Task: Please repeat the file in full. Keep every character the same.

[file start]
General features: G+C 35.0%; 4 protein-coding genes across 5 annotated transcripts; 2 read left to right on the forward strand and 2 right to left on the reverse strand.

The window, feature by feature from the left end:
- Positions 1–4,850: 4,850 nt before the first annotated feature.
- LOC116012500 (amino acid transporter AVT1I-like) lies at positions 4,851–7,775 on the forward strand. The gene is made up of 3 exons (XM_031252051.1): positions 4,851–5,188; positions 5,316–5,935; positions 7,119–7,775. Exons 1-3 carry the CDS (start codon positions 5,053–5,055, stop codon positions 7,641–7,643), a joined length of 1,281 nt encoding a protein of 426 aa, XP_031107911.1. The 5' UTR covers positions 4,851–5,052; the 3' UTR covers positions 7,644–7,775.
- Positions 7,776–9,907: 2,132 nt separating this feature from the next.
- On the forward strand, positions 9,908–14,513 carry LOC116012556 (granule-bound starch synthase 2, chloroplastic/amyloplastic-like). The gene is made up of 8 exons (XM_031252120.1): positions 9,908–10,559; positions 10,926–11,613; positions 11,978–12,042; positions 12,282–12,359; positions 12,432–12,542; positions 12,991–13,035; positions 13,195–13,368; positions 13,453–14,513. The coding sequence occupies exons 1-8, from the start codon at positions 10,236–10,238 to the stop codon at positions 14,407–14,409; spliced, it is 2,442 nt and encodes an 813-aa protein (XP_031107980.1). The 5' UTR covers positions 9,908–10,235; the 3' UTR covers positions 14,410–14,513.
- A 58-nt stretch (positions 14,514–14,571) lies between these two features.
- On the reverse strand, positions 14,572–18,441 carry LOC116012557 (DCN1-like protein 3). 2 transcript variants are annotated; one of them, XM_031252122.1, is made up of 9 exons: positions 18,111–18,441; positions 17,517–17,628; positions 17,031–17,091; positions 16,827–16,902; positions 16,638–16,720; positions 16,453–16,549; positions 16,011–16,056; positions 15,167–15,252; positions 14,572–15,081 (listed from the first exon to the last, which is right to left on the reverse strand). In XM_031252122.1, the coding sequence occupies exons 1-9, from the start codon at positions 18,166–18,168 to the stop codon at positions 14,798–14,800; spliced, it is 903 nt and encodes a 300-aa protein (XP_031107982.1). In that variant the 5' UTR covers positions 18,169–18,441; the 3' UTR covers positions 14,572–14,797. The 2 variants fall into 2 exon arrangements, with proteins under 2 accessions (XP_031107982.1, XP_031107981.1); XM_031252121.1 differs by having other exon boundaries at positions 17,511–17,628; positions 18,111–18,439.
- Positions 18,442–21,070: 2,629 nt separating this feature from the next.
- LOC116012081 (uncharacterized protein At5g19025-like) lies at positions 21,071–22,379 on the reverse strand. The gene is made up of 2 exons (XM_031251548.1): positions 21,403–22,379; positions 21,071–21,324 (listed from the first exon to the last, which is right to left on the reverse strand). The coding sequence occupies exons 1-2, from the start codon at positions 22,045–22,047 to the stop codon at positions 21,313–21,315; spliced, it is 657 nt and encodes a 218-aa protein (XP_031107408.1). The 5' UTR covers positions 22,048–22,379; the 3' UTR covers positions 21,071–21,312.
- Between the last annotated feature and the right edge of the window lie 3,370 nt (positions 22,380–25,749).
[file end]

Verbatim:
General features: G+C 35.0%; 4 protein-coding genes across 5 annotated transcripts; 2 read left to right on the forward strand and 2 right to left on the reverse strand.

The window, feature by feature from the left end:
- Positions 1–4,850: 4,850 nt before the first annotated feature.
- LOC116012500 (amino acid transporter AVT1I-like) lies at positions 4,851–7,775 on the forward strand. The gene is made up of 3 exons (XM_031252051.1): positions 4,851–5,188; positions 5,316–5,935; positions 7,119–7,775. Exons 1-3 carry the CDS (start codon positions 5,053–5,055, stop codon positions 7,641–7,643), a joined length of 1,281 nt encoding a protein of 426 aa, XP_031107911.1. The 5' UTR covers positions 4,851–5,052; the 3' UTR covers positions 7,644–7,775.
- Positions 7,776–9,907: 2,132 nt separating this feature from the next.
- On the forward strand, positions 9,908–14,513 carry LOC116012556 (granule-bound starch synthase 2, chloroplastic/amyloplastic-like). The gene is made up of 8 exons (XM_031252120.1): positions 9,908–10,559; positions 10,926–11,613; positions 11,978–12,042; positions 12,282–12,359; positions 12,432–12,542; positions 12,991–13,035; positions 13,195–13,368; positions 13,453–14,513. The coding sequence occupies exons 1-8, from the start codon at positions 10,236–10,238 to the stop codon at positions 14,407–14,409; spliced, it is 2,442 nt and encodes an 813-aa protein (XP_031107980.1). The 5' UTR covers positions 9,908–10,235; the 3' UTR covers positions 14,410–14,513.
- A 58-nt stretch (positions 14,514–14,571) lies between these two features.
- On the reverse strand, positions 14,572–18,441 carry LOC116012557 (DCN1-like protein 3). 2 transcript variants are annotated; one of them, XM_031252122.1, is made up of 9 exons: positions 18,111–18,441; positions 17,517–17,628; positions 17,031–17,091; positions 16,827–16,902; positions 16,638–16,720; positions 16,453–16,549; positions 16,011–16,056; positions 15,167–15,252; positions 14,572–15,081 (listed from the first exon to the last, which is right to left on the reverse strand). In XM_031252122.1, the coding sequence occupies exons 1-9, from the start codon at positions 18,166–18,168 to the stop codon at positions 14,798–14,800; spliced, it is 903 nt and encodes a 300-aa protein (XP_031107982.1). In that variant the 5' UTR covers positions 18,169–18,441; the 3' UTR covers positions 14,572–14,797. The 2 variants fall into 2 exon arrangements, with proteins under 2 accessions (XP_031107982.1, XP_031107981.1); XM_031252121.1 differs by having other exon boundaries at positions 17,511–17,628; positions 18,111–18,439.
- Positions 18,442–21,070: 2,629 nt separating this feature from the next.
- LOC116012081 (uncharacterized protein At5g19025-like) lies at positions 21,071–22,379 on the reverse strand. The gene is made up of 2 exons (XM_031251548.1): positions 21,403–22,379; positions 21,071–21,324 (listed from the first exon to the last, which is right to left on the reverse strand). The coding sequence occupies exons 1-2, from the start codon at positions 22,045–22,047 to the stop codon at positions 21,313–21,315; spliced, it is 657 nt and encodes a 218-aa protein (XP_031107408.1). The 5' UTR covers positions 22,048–22,379; the 3' UTR covers positions 21,071–21,312.
- Between the last annotated feature and the right edge of the window lie 3,370 nt (positions 22,380–25,749).